A controversial figure because a. he is not a pilot and b. he is implicated in the Uludere scandal, Commander Air Forces ACM Mehmet Erten was removed from office but instead of being pensioned off he was kept on as a YAS member due to the shortage of four-stars in Air Forces Command. This year Akin Ozturk was promoted from Air Marshal to Air Chief Marshal and made Commander Air Forces. Air Marshal Abidin Unal was given a one year extension. When he becomes an Air Chief Marshal himself Mehmet Erten will retire and thus the four-star problem in the Air Force will be fixed.
With Gen Kalyoncu being pensioned off Commander 2nd Army Gen Servet Yoruk was made Commander Gendarmerie as expected.


According to both SOP and the TSK Personnel Law, any soldier in custody whose file goes to the YAS cannot be promoted or pensioned off. The government continued with the practice it began last year and pensioned off 22 suspect officers whose files had gone to the YAS. Among those who were pensioned off are YAS member and ACM Bilgin Balanli, who is in custody, and Gen Nusret Tasdeler. Balanli will be transferred from the military prison to Silivri and Tasdeler will be transferred to a civilian prison if his treatment at GATA [Gulhane School of Military Medicine] ends. A total of 43 generals and admirals whose time for promotion ran out or who passed the upper age limit were retired this year.”
Reporting on the same issue Emre Uslu writes the following in Today’s Zaman (04.08.13) under the title “Secrets of the YAŞ meetings”:
The Supreme Military Council (YAS) has re-structured the military hierarchy. The most critical decision of the three-day YAS meeting was the appointment of Deputy Chief of General Staff Gen. Hulusi Akar as the new Land Forces commander while forcing Gendarmerie Commander Bekir Kalyoncu to retire. Akar is expected to replace Necdet Ozel in 2015.


The question now is, why did Gen. Kalyoncu retire and who made the decision?
First, there is no doubt that Kalyoncu's record of proximity to those generals who were arrested in the Ergenekon investigation was a negative. In addition, his name first appeared in 2005 when three noncommissioned officers placed a bomb in a bookstore in Semdinli, Hakkari province. People of that town caught the officers while they were placing the bombs and handed them over to the prosecutor. Kalyoncu was the top commander of the region at that time.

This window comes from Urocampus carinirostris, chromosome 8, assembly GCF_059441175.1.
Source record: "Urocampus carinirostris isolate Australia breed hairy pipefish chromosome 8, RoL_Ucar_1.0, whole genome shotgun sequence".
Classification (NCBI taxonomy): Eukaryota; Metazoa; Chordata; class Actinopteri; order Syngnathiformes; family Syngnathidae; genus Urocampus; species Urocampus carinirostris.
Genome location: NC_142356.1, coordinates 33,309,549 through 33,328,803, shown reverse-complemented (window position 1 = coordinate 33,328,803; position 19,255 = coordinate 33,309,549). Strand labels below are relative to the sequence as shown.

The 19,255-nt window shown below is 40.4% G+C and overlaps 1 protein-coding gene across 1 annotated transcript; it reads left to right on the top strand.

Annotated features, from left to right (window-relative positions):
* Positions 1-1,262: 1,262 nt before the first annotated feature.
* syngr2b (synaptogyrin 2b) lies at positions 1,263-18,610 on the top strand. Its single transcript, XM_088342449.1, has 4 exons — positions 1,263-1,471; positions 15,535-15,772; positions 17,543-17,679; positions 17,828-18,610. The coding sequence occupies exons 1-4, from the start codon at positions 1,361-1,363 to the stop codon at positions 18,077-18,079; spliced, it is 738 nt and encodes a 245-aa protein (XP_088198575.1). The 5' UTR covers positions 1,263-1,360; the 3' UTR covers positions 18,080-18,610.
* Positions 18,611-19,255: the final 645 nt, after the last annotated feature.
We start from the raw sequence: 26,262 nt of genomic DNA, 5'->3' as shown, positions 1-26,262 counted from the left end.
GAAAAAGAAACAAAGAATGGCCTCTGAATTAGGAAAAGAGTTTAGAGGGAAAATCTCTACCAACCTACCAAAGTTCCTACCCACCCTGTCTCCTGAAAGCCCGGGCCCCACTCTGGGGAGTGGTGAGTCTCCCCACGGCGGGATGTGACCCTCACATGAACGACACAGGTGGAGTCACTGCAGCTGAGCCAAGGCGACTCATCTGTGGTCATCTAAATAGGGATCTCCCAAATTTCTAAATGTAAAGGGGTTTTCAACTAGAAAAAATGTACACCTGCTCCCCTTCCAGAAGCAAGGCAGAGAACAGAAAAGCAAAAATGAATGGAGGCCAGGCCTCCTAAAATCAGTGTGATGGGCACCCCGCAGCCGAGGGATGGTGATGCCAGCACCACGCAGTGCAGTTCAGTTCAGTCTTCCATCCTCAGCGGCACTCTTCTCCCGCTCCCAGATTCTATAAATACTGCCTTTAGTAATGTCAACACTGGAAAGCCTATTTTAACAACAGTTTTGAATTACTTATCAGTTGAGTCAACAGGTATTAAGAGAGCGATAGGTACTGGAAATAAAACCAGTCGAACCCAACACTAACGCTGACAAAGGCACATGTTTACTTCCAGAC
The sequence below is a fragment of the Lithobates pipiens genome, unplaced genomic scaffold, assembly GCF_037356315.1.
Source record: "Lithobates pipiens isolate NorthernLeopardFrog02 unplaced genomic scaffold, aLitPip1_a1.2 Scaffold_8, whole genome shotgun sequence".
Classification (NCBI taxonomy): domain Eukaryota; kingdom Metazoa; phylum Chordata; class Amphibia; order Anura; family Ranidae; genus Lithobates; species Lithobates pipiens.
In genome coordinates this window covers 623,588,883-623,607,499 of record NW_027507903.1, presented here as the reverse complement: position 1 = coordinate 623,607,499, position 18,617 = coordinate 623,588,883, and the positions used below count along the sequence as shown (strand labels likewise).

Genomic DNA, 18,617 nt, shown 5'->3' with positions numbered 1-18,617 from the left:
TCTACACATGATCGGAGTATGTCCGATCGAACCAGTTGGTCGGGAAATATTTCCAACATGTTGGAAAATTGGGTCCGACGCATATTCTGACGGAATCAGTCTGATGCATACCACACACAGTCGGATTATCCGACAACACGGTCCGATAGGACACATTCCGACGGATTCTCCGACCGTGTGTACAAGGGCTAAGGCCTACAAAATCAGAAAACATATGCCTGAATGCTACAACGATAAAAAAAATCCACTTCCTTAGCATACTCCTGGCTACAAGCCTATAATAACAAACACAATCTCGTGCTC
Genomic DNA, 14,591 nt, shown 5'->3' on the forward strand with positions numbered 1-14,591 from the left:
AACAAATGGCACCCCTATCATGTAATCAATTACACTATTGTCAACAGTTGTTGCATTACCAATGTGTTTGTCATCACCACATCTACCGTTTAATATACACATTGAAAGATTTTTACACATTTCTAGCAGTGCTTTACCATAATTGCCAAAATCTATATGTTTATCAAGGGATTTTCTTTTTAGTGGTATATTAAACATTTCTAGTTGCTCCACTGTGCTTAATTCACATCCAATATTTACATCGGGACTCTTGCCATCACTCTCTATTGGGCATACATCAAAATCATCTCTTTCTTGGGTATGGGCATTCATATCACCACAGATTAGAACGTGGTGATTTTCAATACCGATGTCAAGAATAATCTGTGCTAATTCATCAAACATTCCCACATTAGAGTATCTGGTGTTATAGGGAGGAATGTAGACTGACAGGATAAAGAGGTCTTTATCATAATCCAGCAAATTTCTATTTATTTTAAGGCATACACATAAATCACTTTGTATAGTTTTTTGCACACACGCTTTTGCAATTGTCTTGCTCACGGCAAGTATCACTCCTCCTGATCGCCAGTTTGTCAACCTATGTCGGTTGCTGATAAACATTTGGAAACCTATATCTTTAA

At that time a prosecutor, Ferhat Sarikaya, wanted to investigate whether those officers who placed the bombs had received an order from the top. However, Mr. Sarikaya was fired from his post and the investigation ended there.
Considering that it is unthinkable for three noncommissioned officers to place bombs in a bookstore without orders from the top, and because the investigation was halted, rumors surrounding the incident created big questions for Gen. Kalyoncu. Thus, this was the most critical decision of the YAŞ meeting this year. Had he been promoted to Land Forces commander, he would have been the next chief of General Staff within two years.
So who decided that Gen. Kalyoncu should retire? There are three figures who could have made the decision: Chief of General Staff Gen. Necdet Ozel, Prime Minister Recep Tayyip Erdoğan or President Abdullah Gül.
On investigating the decision, I found some interesting information. First, on July 25 President Abdullah Gul, Gen. Necdet Ozel and Prime Minister Erdogan met to discuss the YAŞ meetings. Previously President Gul was expected to be in İstanbul in the first week of August while the YAŞ meetings were taking place in Ankara.
However, the military side proposed Mr. Kalyoncu as the Land Forces commander at the last minute. Prime Minister Erdogan did not immediately reject Gen. Kalyoncu's name, instead throwing the ball to President Gul and expecting him to make the final decision.